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It’s Pride season, and I want to remind you that as everyone grabs a paper cup of slightly cool beer and goes out to party in the streets, we are honoring the 50th anniversary of the Stonewall uprising. This was a street riot against injustice at the hands of law enforcement — aimed largely toward a poor, LGBTQ community.

As a young person who identifies as nonbinary, accessing pre-exposure prophylaxis (PrEP) was a challenging quest. PrEP is a once-daily pill regimen that supports people in remaining HIV negative. Although I have been an organizer and advocate in support of LGBTQ youth for over five years in Philadelphia, I have only been aware of PrEP for about two years.

When my spouse and I first tried to start our family 17 years ago, we searched vainly for a book on assisted reproduction that was authoritative, detailed, and inclusive. A new book by a fertility expert — who also happens to be a lesbian mom herself — is just the book we would have hoped to have.

Traversing transgender medical care is a handful. When I started out, you had to go to two different therapists for evaluation — which took months if you were lucky — before you could even access hormones, and you were required to live at least one year in your “chosen” gender before surgery.

How drag queens are becoming the heroes of HIV prevention

My love affair with drag queens goes way back. Since my childhood in the suburbs of East L.A. (an area noticeably lacking in glitz and glamour), I have been fascinated with these magical creatures. My first glimpses of queens were on daytime talk — which, in the pre-internet ’80s, was also my only window into “the real world” that existed beyond my ’hood. “Geraldo” would have the club kids on, and on “The Jenny Jones Show” and “Ricki Lake,” my beloved queens. (I made sure to scour the TV guide daily for such appearances.)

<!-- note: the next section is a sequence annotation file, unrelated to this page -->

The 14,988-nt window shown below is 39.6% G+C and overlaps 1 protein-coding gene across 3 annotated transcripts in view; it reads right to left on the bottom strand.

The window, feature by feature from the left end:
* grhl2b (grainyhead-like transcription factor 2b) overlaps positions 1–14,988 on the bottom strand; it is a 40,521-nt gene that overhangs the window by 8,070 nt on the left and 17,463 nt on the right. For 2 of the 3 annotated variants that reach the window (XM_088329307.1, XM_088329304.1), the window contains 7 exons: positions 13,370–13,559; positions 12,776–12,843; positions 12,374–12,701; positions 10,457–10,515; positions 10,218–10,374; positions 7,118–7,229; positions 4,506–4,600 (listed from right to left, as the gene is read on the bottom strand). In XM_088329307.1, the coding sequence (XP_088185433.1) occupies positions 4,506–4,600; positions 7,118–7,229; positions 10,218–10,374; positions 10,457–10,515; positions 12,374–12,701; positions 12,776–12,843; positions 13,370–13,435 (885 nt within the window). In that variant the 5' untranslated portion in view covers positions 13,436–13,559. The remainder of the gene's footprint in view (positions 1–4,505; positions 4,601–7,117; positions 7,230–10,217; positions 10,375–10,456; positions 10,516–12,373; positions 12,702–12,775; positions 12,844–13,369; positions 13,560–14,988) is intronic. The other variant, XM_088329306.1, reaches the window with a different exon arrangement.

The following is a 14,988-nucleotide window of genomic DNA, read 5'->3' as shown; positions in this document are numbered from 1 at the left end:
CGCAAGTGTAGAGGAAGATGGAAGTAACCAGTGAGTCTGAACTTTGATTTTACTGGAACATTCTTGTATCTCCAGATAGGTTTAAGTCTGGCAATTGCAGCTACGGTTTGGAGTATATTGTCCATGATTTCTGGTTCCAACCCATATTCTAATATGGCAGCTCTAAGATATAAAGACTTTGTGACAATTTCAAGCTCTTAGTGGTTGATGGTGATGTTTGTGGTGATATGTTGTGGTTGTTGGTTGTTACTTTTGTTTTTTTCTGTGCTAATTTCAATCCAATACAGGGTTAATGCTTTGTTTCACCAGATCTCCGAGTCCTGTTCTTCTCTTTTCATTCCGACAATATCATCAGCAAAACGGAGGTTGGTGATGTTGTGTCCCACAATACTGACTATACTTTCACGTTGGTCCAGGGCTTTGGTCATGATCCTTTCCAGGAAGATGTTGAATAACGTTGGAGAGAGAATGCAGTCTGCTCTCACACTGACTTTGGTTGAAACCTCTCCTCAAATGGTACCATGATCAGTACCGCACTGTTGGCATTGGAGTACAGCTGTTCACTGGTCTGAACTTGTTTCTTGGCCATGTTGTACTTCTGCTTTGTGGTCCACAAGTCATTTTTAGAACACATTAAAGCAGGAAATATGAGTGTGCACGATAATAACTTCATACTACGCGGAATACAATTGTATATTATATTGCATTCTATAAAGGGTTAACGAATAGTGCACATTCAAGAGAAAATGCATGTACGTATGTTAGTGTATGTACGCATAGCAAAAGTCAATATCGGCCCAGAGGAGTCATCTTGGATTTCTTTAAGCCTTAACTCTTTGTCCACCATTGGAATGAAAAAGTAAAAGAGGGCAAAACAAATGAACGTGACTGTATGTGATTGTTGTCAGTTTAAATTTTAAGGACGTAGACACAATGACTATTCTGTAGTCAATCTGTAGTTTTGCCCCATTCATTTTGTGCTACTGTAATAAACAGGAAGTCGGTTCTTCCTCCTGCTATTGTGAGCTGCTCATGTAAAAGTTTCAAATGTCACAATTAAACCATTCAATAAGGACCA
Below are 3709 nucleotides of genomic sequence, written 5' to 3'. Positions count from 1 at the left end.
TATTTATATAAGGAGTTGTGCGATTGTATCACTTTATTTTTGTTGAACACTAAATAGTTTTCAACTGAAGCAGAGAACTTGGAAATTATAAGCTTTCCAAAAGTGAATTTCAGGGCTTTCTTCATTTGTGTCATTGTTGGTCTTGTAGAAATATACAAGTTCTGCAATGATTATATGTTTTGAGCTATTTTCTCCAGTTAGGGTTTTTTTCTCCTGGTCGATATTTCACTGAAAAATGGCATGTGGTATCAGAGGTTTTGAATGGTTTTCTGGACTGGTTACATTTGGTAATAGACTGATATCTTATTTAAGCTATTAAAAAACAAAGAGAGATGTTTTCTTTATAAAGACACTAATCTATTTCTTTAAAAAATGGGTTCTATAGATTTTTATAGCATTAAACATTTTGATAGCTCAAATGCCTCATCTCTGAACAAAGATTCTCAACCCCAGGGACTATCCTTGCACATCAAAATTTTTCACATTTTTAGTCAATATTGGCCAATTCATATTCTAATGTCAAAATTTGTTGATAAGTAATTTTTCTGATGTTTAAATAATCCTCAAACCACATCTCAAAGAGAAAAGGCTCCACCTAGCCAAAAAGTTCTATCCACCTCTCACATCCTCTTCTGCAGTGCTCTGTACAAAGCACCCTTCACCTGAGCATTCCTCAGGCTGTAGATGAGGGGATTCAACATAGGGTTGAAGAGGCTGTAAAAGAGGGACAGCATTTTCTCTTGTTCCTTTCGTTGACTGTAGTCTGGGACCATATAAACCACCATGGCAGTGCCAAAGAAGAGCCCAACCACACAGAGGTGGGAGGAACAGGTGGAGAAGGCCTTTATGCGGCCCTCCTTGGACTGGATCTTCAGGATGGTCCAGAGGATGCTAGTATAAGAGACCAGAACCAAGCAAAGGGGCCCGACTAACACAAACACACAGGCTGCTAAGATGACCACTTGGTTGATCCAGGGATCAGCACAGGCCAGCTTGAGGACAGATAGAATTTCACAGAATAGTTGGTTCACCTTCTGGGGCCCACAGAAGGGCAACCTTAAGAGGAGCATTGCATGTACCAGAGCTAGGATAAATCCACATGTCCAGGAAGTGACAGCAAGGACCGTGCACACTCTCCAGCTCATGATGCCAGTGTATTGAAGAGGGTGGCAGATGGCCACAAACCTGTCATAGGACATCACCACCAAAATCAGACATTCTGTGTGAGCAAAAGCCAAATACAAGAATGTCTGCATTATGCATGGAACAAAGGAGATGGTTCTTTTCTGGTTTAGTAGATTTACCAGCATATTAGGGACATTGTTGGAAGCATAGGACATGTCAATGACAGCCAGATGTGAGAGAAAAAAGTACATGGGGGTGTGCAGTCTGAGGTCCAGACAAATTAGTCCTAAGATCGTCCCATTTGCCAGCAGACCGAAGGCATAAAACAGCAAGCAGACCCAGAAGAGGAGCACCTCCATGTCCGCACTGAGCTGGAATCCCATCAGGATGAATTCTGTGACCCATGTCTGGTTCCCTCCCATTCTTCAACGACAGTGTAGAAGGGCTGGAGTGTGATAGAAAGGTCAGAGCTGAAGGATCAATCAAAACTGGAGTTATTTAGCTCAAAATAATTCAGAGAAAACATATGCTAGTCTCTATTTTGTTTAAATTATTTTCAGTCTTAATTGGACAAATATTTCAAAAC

“No Ashes in the Fire” by writer and activist Darnell Moore is a beautifully written memoir of a young black queer boy finding his freedom in America. Darnell Moore is considered one of the most prolific, important voices in young Black American culture.

The biggest challenge for liberals is that we don’t understand the difference between passion and practicality.  For instance, I have so much passion for presidential candidates such as Kamala “Mommala” Harris, and Pete “the fleet” Buttigieg.

About a month ago, I was sitting in stop-and-go traffic on Route 611, wending my way from Montgomery County toward Jackson’s dermatologist appointment in Fairmount. It was 8 a.m., rush-hour traffic was starting to build and so was my anxiety. It was my first time taking him to a doctor’s appointment alone, and I needed every detail to work perfectly —nap in the car, be pleasant in the waiting room, short wait, quick visit, no traffic on our way to daycare —to make it to my office for my 10 a.m. meeting. Piece of cake.

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